The iPhone 14 arrives during a tough climate for the U.S. wireless market, but a Verizon Communications Inc.
executive is upbeat about the efforts her company has taken both before and in response to Apple Inc.’s
While Manon Brouillette, the head of Verizon’s consumer group, acknowledged at a Bank of America conference Thursday that “consumer sentiment is worsening,” she also said that the company has been able to adapt to the current environment in a way that she’s “very pleased with.”
Inflation and other consumer financial pressures pose a challenge for Verizon and its rivals, but more generally, the carriers must contend with lower levels of “switching” than they once saw. Wireless companies have all sought to retain existing subscribers more, and that means a smaller pool of “switchers” that competitors can poach.
See also: Verizon stock downgraded as Bank of America waits ‘for 5G to be a thing’
Brouillette said she told her team that “we can no longer rely on the switcher pool to win, and there’s other ways,” according to a transcript of the event provided by Sentieo. But she also highlighted aspects of Verizon’s offerings that she thinks will appeal to newcomers.
The company has a relatively new Welcome Unlimited plan that’s meant to appeal to more budget-oriented consumers without relying on device subsidies. Additionally, the company offers bundles with fixed-wireless-access home internet, which Brouillette thinks appeal to value-conscious users.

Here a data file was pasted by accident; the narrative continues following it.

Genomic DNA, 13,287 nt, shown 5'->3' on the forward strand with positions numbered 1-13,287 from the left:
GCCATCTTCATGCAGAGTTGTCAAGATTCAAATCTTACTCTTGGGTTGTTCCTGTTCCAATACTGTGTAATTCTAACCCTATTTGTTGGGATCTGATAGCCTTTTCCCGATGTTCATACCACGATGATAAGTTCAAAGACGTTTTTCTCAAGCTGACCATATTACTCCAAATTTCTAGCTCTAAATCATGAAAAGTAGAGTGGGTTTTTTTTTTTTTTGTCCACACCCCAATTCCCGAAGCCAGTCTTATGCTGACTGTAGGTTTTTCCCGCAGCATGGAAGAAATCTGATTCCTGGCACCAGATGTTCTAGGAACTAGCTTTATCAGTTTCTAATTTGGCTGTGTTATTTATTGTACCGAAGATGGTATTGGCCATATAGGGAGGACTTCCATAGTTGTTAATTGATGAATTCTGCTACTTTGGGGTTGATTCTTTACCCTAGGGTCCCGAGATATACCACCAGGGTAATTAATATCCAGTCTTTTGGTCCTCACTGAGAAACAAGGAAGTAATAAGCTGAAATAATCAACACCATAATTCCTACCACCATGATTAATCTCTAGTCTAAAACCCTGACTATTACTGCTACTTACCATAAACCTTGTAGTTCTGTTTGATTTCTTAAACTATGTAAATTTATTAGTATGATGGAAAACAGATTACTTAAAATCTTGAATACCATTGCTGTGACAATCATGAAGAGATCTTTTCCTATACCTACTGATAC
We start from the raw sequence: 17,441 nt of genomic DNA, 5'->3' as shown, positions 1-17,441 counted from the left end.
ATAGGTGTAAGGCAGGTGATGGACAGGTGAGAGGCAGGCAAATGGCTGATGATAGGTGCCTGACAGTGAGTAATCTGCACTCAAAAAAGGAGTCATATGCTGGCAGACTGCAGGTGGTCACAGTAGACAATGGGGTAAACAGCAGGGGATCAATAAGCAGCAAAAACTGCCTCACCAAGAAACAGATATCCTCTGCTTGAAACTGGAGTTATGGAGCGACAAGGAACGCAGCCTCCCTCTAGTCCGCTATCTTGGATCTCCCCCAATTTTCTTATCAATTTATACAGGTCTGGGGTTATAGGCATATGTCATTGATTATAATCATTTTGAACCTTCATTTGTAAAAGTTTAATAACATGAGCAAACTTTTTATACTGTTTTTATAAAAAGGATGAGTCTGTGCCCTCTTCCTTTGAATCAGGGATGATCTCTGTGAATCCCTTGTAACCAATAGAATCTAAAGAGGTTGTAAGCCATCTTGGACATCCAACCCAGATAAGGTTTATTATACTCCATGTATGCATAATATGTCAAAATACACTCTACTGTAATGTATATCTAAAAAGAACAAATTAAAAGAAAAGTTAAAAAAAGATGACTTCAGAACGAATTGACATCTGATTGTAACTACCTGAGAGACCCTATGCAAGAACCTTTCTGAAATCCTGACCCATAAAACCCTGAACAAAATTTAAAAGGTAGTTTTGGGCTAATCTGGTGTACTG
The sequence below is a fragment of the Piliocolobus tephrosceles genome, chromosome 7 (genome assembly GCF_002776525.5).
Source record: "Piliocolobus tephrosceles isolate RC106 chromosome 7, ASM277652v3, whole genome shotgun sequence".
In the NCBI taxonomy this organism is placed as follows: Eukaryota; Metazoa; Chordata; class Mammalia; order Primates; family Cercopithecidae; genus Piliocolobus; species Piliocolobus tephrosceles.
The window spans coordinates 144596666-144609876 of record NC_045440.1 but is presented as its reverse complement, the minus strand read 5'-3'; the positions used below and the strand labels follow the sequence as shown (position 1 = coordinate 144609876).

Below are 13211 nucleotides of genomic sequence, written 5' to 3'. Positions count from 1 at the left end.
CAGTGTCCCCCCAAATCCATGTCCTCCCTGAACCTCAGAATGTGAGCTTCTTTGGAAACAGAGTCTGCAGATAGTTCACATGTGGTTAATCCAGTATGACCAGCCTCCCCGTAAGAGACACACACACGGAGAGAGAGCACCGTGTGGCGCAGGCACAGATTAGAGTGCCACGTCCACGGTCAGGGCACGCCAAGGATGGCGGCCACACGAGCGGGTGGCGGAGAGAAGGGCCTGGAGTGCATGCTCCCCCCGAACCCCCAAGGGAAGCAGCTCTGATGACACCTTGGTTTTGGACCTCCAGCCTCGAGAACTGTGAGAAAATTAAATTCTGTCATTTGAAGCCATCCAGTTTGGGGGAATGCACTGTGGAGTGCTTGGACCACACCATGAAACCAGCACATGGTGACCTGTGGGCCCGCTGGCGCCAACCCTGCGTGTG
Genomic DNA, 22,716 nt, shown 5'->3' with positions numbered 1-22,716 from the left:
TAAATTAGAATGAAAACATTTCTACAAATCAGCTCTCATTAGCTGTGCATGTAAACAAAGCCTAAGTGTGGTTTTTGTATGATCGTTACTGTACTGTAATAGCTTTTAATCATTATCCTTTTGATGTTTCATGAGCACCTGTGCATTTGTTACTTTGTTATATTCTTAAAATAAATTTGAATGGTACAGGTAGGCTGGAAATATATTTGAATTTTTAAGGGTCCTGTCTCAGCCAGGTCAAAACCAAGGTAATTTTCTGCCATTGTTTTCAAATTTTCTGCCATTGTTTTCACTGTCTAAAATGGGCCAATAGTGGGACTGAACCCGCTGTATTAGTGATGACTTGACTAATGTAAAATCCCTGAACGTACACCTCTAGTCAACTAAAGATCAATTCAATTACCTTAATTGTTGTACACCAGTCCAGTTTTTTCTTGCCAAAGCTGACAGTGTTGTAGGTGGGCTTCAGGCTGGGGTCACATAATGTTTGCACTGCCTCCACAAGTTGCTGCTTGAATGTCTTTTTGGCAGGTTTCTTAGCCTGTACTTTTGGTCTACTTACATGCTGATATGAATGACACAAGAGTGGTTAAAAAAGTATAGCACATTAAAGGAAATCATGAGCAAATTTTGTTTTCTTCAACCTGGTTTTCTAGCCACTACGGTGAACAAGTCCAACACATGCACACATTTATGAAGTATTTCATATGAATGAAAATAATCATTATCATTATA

The launch of each new iPhone presents dilemmas for wireless carriers, which want to make sure they get a piece of the frenzy around the splashy new devices, but not in a way that’s overly harmful to profits. Discounts can help consumers make the choice between different wireless operators, but if the carriers are all too aggressive with their offers, they can end up one-upping each other to the extent that all parties end up losing.
Verizon has been seen as a relatively more rational player in the promotional environment, with one analyst dubbing the company the industry’s “elder statesman.”
Brouillette seemed to hint at that dynamic at Thursday’s event, saying that “it’s very challenging being the premium brand” in an inflationary environment.
With this year’s iPhone 14 debut, Verizon introduced a plan that includes the Apple One bundle of music, gaming, streaming TV and iCloud storage services. That sort of bundle with wireless service is exclusive to Verizon and made “the biggest splash,” according to Brouillette.
On the topic of handset subsidies, she acknowledged the balance Verizon faces. The company wants to be “competitive on the acquisition front” but also mindful of its long-term financials.
“We have the best Ebitda margin in the market, and I want to stay there,” she said, referring to earnings before interest, taxes, depreciation and amortization.
Verizon shares have stumbled this year, falling 20% over the course of 2022 as the S&P 500
has lost 16%. Brouillette seemed to acknowledge the recent challenges but hinted that better times could be ahead.
“I think that, of course, as investors, you’re looking at the business and you’re like, ‘Oh my God, things are not going like we want,’” she said. “First of all, it’s not going like we want either. That’s the important thing here, but the thing is we are acting on it, and that trend is shifting.”